Armenia drops out of peace talks with Azerbaijan, Russia - M5 Dergi
Defence NewsÖne Çıkan

Armenia drops out of peace talks with Azerbaijan, Russia

Abone Ol 

Armenia is refusing to take part in the trilateral meeting with Azerbaijan and Russia in Moscow on Friday, the Russian Foreign Ministry announced Thursday amid renewed tension in the South Caucasus.

Foreign Minister Sergey Lavrov informed his Azerbaijani counterpart Jeyhun Bayramov “with regret” that Yerevan has pulled out of a meeting between the foreign ministers of the three countries Moscow is set to host tomorrow about the draft of a peace treaty between Yerevan and Baku, the Russian ministry said in a statement.

Lavrov and Bayramov held a phone call about the blockade on the Lachin corridor and the subsequently rising tensions in the region that is currently under the responsibility of a Russian peacekeeping contingent over a dispute about the operation of local mineral resources.

Lavrov called for “strict adherence” to the trilateral meetings between the three countries for the facilitation of unimpeded access to the Lachin Corridor, the only artery connecting Armenia to the disputed region of Karabakh.

The two diplomats underlined the significance of implementing the declarations adopted by Russian, Azerbaijani and Armenian leaders in 2020, 2021 and 2022, as well as the ongoing activities of Russian peacekeepers in the region, the ministry said.

Former Soviet republics Azerbaijan and Armenia, already involved in a decadeslong conflict over Karabakh, which consists of their shared border, have come close to blows this week as they quarrel over several issues concerning the territory.

Baku and Yerevan fought two wars over it in the 1990s and again in the autumn of 2020, until which the territory was illegally occupied by Armenia despite being internationally recognized as part of Azerbaijan. Six weeks of particularly intense clashes saw over 6,500 lives lost in September 2020 before a Russia-brokered truce ended the hostilities. A deal was struck right after, forcing Armenia to cede swatches of territory, and Russia stationed a force of 2,000 peacekeepers in the region to oversee the fragile truce.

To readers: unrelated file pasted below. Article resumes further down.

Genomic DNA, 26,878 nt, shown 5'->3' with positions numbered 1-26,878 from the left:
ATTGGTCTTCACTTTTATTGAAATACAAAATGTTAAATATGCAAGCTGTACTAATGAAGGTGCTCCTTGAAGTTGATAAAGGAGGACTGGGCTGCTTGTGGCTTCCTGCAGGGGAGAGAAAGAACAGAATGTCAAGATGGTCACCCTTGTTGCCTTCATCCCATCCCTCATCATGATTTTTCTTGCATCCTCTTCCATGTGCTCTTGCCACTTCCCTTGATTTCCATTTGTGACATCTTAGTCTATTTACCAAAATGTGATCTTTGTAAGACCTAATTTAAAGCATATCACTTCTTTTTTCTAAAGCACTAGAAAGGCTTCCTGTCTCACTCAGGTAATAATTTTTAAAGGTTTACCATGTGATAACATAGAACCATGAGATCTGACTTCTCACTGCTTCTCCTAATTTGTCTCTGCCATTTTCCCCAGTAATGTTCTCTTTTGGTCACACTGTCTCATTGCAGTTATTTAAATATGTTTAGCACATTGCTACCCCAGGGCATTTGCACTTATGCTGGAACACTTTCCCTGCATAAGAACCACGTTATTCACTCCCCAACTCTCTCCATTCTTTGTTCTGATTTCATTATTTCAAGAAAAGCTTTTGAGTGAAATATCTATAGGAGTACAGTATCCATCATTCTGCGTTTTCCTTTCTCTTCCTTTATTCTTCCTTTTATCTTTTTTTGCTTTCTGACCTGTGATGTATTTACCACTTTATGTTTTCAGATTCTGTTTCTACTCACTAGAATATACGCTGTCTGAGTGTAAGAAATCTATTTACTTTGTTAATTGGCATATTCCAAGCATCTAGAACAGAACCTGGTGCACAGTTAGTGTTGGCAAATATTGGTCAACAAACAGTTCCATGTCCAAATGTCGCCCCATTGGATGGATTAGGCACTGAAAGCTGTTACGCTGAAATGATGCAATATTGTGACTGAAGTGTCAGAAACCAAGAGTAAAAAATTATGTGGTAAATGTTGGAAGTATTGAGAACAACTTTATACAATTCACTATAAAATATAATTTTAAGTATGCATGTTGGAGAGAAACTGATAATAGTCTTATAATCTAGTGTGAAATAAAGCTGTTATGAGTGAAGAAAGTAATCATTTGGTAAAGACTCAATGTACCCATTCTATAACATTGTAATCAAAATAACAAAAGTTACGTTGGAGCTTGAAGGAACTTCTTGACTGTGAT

Most recently, demonstrations, now well into their second week, near a Russian peacekeeping post on the Lachin road where Azerbaijani activists are protesting the illegal exploitation of mineral resources and its environmental impact on the surrounding area have once again sent tensions flying high between the rival nations.

Armenia called for a U.N. Security Council meeting on Wednesday where its U.N. envoy Mher Margaryan accused Azerbaijan of imposing a “blockade on Armenian residents and resulting humanitarian catastrophe” with the protest on the said artery.

In response, Azerbaijan’s U.N. Ambassador Yashar Aliyev rejected all claims by Armenia as false, accusing Yerevan of “misusing” the corridor for the ”illicit trafficking” of minerals and other resources as well as military activities.

A statement from Baku reiterated that neither Azerbaijan nor the protesting activists in the area have blocked the corridor, once again pointing the finger at the Russian contingent.

Similarly, Armenian President Nikol Pashinian too blamed the Russian peacekeeping force for “failing to prevent” the blockade on the key corridor.

“The main point of the Russian peacekeepers’ presence (in Karabakh) is to prevent illegal actions and control the Lachin corridor,” he said.

Kremlin spokesperson Dmitry Peskov on Thursday responded that “Russian peacekeepers are doing everything possible to ensure order and calm in the territories where they are deployed.”

For the past week, Azerbaijan has repeated its call to the international community to “persuade Armenia to reciprocate the offer of Azerbaijan, cease its political and military provocations, abandon its aggressive rhetoric and actions, and engage in good faith in direct negotiations to find a peaceful diplomatic solution to all issues pertaining to interstate relations between Azerbaijan and Armenia.”

Abone Ol 

Related Articles

Abone Ol 
Back to top button